Quantum dots look like tiny pyramids. Each individual nanopyramid contains only one or two electrons which essentially sense the narrow walls around them and are, thus, impaired considerably in their mobility. Unlike in “normal” solid bodies, electrons assume only a very specific energy level in a nanopyramid. Their location depends not only on the chemical composition of the semiconductor material, but also on the size of the nanopyramids. The team of researchers headed by Stefan Winnerl observed for the first time ever the transitions in the mid-infrared range between the energy levels of individual quantum dots.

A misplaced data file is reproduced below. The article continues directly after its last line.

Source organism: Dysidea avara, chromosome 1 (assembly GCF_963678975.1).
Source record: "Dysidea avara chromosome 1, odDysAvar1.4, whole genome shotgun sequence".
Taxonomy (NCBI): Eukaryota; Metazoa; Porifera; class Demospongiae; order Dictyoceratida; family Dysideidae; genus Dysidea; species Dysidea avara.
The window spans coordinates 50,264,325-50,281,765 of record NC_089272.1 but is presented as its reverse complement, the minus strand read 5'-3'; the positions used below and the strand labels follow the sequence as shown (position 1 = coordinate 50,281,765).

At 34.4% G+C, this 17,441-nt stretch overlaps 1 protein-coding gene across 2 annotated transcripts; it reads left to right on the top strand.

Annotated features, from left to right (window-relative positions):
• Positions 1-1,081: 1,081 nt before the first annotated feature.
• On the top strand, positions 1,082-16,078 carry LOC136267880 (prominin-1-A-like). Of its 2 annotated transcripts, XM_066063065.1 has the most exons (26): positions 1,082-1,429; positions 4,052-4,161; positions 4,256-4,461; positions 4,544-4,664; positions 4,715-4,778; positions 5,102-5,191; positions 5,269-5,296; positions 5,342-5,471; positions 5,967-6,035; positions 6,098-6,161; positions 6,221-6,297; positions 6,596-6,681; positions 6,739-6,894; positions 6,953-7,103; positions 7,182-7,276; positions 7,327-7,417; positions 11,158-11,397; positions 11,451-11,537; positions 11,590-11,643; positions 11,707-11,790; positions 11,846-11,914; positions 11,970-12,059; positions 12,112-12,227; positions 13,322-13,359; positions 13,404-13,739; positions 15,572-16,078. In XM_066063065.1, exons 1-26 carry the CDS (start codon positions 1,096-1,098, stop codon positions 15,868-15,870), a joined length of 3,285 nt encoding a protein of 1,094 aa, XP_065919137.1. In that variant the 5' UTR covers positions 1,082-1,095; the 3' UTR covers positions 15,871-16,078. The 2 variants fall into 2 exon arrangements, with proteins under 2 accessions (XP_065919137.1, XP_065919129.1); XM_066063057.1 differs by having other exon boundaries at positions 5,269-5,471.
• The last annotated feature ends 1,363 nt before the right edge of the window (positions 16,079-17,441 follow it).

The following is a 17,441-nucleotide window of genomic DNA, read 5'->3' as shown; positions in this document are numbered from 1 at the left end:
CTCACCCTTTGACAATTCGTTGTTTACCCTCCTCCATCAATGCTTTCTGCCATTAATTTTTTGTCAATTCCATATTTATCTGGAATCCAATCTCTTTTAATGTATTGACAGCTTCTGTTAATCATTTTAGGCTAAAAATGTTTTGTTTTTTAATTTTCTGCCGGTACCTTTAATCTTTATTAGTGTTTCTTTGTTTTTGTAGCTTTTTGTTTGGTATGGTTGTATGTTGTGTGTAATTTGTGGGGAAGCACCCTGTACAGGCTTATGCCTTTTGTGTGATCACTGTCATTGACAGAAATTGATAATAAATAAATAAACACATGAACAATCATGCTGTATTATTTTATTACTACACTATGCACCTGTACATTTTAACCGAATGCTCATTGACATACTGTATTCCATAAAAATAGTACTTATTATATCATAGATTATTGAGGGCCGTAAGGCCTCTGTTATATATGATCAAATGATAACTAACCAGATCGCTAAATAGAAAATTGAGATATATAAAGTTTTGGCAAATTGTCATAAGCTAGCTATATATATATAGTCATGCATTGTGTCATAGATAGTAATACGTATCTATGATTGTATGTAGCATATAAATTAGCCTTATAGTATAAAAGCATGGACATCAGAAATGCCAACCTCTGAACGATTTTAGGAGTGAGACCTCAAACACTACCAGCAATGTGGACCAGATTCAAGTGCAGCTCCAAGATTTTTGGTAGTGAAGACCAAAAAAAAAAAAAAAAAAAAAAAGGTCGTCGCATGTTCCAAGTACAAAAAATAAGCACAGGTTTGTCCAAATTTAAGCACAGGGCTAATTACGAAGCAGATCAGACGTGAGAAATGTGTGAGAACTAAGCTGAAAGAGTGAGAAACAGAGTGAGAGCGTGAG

The scientists used one of the Free-Electron Lasers at the HZDR and applied infrared light to the nanostructures. The electrons absorb energy during this bombardment and are raised to a higher energy level; backscattered light permits the measurement of the energy transfer. “The clearly defined energy levels in the quantum dots are, for example, used in very energy efficient lasers;” says Stefan Winnerl. “The light is created because an electron falls from a higher energy level to a lower one. The energy difference between both levels determines the color of the light.” Next, the researchers want to examine the behavior of electrons in quantum dots in mid-infrared ranges at lower temperatures in order to gain even more precise insights into the imprisoned life of electrons.